A wildlife protection group says the city of Port Moody didn’t do enough to ensure the safety of four beavers that needed to be removed from a storm sewer pipe in Pigeon Creek last week. One of the beavers died.
Adrian Nelson, the wildlife conflict manager for the Association for the Protection of Fur-Bearing Animals (The Fur-Bearers), said the death of the beaver could have been prevented and the city needs to investigate its management plan of the animals, which are a protected species in British Columbia.
“There is absolutely no reason that any of these beavers had to die what I can only imagine was a terrifying death to protect this culvert,” Nelson said.
City crews became aware of beaver activity in the creek, that runs through the Klahanie development, in late November, 2016 and began monitoring them last March. Trees in the area were also wrapped with wire to prevent the creatures from chewing them.
But the beavers had built a den in the storm sewer pipe that drains storm water and prevents flooding.
With the onset of fall and winter rains, the city developed a plan in consultation with biologists and engineers to remove the beavers’ den and food cache so the pipe could continue to drain water and prevent flooding to the surrounding neighbourhood.
“Removing the beaver presence from the culvert system by breaching the beaver den is the highest priority,” said a report prepared by McElhanney Consulting Services.
On Dec. 1, when it was determined two young beavers — called kits — that were born last summer would be mature enough to survive outside the protection of the pipe, city crews began efforts to lure the colony from the pipe using beaver scent and installed a temporary fence with a one-way door over the front of the pipe to prevent them from re-entering. Part of a dam the beavers had built downstream was also removed to lower water levels in the creek.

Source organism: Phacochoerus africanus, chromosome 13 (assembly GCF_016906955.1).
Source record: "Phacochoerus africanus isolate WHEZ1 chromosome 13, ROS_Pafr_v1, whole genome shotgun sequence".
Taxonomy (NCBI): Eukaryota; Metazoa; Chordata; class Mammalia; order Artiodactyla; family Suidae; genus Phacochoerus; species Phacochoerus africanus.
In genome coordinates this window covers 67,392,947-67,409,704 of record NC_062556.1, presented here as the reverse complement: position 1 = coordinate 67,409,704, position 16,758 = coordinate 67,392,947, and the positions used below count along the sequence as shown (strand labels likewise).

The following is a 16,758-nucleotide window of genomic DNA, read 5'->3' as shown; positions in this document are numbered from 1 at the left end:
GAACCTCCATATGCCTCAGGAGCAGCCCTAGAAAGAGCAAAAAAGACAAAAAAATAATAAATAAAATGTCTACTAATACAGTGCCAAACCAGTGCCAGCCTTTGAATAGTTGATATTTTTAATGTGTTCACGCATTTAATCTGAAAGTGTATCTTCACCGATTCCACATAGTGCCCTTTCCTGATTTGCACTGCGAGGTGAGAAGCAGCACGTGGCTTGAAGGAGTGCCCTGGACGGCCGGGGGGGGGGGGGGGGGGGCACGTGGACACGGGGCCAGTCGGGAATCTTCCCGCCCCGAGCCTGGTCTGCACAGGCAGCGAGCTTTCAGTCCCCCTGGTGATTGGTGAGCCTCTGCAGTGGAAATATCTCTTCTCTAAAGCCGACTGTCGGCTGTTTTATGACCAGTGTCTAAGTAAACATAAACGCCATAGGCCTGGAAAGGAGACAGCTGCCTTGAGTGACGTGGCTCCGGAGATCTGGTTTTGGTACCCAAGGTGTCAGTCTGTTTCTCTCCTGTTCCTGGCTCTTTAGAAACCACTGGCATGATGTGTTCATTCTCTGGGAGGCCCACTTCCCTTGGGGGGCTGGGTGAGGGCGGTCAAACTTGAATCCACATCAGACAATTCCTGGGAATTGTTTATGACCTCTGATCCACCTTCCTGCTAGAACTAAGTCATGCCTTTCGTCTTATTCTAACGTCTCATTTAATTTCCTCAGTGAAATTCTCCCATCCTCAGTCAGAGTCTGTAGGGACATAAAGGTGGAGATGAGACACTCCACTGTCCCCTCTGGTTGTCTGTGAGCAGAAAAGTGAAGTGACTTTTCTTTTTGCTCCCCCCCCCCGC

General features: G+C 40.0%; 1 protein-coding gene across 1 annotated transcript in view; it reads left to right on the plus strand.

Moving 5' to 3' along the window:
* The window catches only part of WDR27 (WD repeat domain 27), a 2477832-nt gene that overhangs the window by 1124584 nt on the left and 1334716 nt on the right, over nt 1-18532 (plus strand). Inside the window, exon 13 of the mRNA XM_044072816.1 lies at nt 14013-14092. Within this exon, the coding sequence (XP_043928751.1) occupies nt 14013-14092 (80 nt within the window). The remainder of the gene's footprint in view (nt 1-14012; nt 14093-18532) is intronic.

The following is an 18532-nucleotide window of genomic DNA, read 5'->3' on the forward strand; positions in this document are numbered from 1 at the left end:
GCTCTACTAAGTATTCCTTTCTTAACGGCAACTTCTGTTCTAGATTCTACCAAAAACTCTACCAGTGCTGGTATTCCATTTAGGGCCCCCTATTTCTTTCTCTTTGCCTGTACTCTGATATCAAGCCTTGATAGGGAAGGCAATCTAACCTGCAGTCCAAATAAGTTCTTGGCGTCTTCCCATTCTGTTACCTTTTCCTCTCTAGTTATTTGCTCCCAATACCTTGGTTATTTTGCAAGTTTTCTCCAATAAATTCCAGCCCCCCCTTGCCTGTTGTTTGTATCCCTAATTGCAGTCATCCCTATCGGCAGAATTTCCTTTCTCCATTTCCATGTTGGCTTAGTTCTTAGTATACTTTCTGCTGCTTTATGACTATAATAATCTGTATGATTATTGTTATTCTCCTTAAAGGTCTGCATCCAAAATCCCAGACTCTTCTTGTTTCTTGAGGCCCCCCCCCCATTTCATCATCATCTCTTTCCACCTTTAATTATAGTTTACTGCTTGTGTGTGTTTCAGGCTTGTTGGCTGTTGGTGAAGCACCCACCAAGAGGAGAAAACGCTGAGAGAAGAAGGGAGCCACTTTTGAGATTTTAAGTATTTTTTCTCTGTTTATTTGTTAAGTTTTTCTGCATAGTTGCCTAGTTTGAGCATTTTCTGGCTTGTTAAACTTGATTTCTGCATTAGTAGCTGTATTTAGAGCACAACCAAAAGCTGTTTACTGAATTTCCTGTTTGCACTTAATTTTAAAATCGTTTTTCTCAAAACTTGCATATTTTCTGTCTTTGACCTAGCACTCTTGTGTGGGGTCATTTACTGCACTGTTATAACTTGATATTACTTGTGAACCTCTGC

But one of the young beavers kept finding its way back to the pipe.
So, on Dec. 15, a live trap was placed above the water line in the pipe, and a bypass was installed at the dam to ensure water levels remained low. By the next day, the beavers had managed to plug the bypass pipe, and the wayward kit was found drowned in the trap by the higher water.
“We are deeply saddened by this outcome.” Port Moody’s general manager of engineering and operations, Jeff Moi, said. “It is the opposite of what we had all hoped for.”
But The Fur-Bearers’ Nelson said regrets don’t go far enough.
“It is appalling to me that the city of Port Moody allowed for this to happen,” he said, adding residents in the neighbourhood had become enamoured with the creatures, often gathering on the banks of the creek to watch them work on their structures or as the kits learned how to swim.
Port Moody mayor Mike Clay said the kit’s death was “tragic,” adding, “We know how important this beaver family is to the Klahanie community.”
A permanent grate has now been installed over the mouth of the pipe to keep the beavers out. City staff are also monitoring the colony, as well as any effects they may be having on the creek’s habitat. If they become a problem, they could be relocated.